Chancellor Rishi Sunak’s Budget revealed that the nation’s economic focus for the forthcoming years is to rebuild itself. To do this we need Britain’s companies to innovate like never before, and that is not going to happen if they remain working from home.

William Newton

The task of commercial real estate is to help tenants entice the workforce back into cities by providing better spaces. Succeeding at this will involve reimagining our relationship with buildings – making them more inspirational, sustainable, cost-efficient and future-proofed. To achieve this, our buildings need to be smart.

The working from home phenomenon has seen us all develop an acute awareness of our internal environment. We are accustomed to personalising our workspace: adjusting the lighting, airflow and surroundings to our preferences. We may have missed many features of the office, but we have become used to having greater individual control.

We’ll bring this awareness of what works best for us back into the office. Buildings will only succeed if they focus on people’s needs. This is why smart buildings will play a significant role in our successful migration back to office working.


Source: Shutterstock/pcruciatti

A user-centric, tech-enabled smart approach makes smart offices far superior to standard buildings. A smart building can customise itself to the needs of the user, creating a seamless and desirable in-building experience, bringing the personalisation that we’re used to in our home space into the office.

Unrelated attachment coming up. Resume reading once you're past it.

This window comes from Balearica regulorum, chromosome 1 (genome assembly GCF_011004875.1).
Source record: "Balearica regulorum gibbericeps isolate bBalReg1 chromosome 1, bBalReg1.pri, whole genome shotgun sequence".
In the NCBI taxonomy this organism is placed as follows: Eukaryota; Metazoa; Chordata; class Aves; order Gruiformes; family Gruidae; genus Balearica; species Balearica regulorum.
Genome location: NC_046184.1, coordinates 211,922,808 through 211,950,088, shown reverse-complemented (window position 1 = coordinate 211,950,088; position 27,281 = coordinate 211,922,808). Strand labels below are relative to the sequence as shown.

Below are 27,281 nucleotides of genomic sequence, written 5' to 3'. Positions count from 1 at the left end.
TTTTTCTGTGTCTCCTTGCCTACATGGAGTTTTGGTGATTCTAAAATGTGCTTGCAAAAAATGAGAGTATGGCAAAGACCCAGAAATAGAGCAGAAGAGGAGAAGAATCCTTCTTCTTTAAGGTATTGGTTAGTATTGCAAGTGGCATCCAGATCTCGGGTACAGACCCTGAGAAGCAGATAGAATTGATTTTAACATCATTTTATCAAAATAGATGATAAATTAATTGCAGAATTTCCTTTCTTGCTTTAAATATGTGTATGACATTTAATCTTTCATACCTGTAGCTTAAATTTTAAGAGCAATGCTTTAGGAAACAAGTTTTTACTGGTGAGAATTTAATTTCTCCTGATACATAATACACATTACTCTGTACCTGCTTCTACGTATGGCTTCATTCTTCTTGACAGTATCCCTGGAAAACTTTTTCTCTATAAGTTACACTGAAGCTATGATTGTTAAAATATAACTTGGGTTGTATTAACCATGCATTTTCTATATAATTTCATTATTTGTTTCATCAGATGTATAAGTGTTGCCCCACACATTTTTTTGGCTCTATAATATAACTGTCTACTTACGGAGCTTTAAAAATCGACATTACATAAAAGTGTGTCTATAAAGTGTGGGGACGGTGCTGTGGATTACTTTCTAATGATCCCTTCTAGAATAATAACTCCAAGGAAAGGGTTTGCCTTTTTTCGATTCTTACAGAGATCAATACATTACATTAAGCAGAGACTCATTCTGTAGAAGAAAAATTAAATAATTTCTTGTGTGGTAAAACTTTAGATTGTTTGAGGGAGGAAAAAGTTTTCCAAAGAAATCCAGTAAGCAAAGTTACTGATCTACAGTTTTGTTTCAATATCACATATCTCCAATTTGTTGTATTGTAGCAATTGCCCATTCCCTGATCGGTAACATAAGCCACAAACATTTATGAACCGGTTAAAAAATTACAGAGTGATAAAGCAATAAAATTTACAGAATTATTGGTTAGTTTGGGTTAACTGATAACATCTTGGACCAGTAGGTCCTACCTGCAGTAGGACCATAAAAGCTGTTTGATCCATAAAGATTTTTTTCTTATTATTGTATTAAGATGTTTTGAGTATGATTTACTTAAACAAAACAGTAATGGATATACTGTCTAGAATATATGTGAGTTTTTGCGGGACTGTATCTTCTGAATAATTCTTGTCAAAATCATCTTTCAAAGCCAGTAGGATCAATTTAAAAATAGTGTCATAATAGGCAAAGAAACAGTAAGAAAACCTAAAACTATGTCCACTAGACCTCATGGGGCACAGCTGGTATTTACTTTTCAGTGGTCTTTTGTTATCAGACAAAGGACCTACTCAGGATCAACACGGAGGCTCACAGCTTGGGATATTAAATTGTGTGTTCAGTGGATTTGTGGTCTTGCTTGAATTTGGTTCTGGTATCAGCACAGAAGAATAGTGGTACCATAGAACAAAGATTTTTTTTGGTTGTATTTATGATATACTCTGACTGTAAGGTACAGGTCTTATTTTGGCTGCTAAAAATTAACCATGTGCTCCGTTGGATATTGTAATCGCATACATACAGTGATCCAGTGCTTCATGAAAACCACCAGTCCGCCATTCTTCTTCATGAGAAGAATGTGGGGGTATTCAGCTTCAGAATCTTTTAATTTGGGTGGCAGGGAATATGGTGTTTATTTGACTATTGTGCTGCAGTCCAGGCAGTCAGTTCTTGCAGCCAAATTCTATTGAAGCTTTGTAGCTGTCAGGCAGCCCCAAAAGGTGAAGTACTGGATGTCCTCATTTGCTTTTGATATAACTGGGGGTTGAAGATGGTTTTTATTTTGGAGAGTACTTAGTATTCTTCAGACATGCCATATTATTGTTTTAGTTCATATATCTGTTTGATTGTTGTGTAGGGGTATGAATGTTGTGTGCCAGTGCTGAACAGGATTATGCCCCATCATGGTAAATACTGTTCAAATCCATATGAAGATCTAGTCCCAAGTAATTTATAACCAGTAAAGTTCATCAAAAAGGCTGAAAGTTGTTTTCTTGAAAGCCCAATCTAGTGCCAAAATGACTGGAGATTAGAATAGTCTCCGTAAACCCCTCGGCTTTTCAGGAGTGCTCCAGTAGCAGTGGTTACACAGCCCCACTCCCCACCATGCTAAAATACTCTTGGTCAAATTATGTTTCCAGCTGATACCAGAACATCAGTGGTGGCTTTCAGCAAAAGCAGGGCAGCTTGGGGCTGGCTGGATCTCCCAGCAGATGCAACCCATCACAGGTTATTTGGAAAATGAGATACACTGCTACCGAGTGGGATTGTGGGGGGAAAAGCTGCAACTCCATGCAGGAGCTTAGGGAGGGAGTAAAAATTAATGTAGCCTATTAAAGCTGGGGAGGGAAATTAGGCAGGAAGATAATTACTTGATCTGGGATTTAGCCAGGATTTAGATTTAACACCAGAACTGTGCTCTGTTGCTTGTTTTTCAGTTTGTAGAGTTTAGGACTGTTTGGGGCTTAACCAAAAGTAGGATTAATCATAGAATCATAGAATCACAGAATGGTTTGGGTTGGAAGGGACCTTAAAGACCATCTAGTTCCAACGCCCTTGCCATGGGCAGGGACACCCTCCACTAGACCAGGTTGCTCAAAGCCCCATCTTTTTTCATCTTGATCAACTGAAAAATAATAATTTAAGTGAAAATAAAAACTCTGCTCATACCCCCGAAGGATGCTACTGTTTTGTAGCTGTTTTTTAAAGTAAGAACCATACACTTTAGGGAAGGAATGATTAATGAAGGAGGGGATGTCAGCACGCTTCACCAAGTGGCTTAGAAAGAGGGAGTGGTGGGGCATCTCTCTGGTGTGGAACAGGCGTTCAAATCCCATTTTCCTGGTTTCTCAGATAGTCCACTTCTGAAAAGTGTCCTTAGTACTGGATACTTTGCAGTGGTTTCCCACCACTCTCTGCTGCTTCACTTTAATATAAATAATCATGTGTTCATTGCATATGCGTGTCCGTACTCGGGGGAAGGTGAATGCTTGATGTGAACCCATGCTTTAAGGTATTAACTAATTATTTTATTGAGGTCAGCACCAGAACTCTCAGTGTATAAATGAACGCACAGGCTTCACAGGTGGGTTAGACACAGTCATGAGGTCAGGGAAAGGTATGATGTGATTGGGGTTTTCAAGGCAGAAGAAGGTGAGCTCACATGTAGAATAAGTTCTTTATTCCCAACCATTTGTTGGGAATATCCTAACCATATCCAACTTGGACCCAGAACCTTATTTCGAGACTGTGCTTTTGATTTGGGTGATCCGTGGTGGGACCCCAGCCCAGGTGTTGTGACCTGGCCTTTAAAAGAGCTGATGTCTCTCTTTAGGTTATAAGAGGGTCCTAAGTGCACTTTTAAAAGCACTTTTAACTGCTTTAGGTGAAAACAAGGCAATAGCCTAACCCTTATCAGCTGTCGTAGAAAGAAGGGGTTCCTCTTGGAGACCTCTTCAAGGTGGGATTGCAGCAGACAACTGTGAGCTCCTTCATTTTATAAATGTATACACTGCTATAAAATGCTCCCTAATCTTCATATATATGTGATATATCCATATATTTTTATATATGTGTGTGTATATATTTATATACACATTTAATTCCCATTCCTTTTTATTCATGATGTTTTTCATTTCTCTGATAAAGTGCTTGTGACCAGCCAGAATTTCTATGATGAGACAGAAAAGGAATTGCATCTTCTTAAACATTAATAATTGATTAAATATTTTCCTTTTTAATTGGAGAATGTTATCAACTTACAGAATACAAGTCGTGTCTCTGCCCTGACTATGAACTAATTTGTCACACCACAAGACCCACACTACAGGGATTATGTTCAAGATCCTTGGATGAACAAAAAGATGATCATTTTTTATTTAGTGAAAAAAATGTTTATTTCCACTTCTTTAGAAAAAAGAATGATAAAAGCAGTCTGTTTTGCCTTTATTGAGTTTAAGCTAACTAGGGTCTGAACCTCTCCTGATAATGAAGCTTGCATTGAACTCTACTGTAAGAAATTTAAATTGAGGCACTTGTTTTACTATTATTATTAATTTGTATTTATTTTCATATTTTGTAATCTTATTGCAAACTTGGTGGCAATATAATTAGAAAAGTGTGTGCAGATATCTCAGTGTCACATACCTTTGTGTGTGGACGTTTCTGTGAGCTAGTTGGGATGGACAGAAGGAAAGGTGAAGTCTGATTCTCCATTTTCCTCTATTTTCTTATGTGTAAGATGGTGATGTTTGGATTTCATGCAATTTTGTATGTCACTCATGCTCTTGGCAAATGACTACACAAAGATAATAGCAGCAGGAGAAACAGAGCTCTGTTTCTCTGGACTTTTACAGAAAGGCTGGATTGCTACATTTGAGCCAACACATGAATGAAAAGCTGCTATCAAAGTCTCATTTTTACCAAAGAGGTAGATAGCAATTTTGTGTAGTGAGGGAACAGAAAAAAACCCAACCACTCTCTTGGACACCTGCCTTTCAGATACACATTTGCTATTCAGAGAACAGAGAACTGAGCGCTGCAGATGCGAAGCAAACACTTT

Smart is not about implementing technology for technology’s sake. It is about a building’s ability to deliver outstanding outcomes for all users. That includes creating a healthy, comfortable working environment that enables greater individual and collective productivity and providing world-class levels of maintenance and optimisation.

Seamless connectivity

A smart building can book your desk and meeting space, reserve your spot in the EV parking bay, tell you how many people (and, more importantly, who) will be in the office, and of course provide more seamless digital connectivity than can be achieved in most homes.

Smart buildings are safer, too. The card method of building access can be ditched for a more sophisticated system: a person’s smart handheld device will hold the key to the door, minimising touch points and boosting convenience, as you are far less likely to lose your phone than a flimsy plastic access card.

Apps allow smart buildings to learn how to optimise the in-building experience and host far better services, such as activity booking or order-to-desk lunch options. And by utilising reporting and improvement systems, efficiencies are maximised — making smart buildings highly sustainable spaces.

The future of property will be a bifurcation. Buildings offering an inspirational experience will entice the workforce back to the office, ready to innovate and rebuild the economy. Buildings that fail to do so will fall by the wayside.

To rebuild, revive and re-energise at the necessary rate, we need to operate in buildings that are inspirational, cost-efficient sustainable and future-proofed: spaces that put users first. We need smart buildings.

William Newton is president and managing director of WiredScore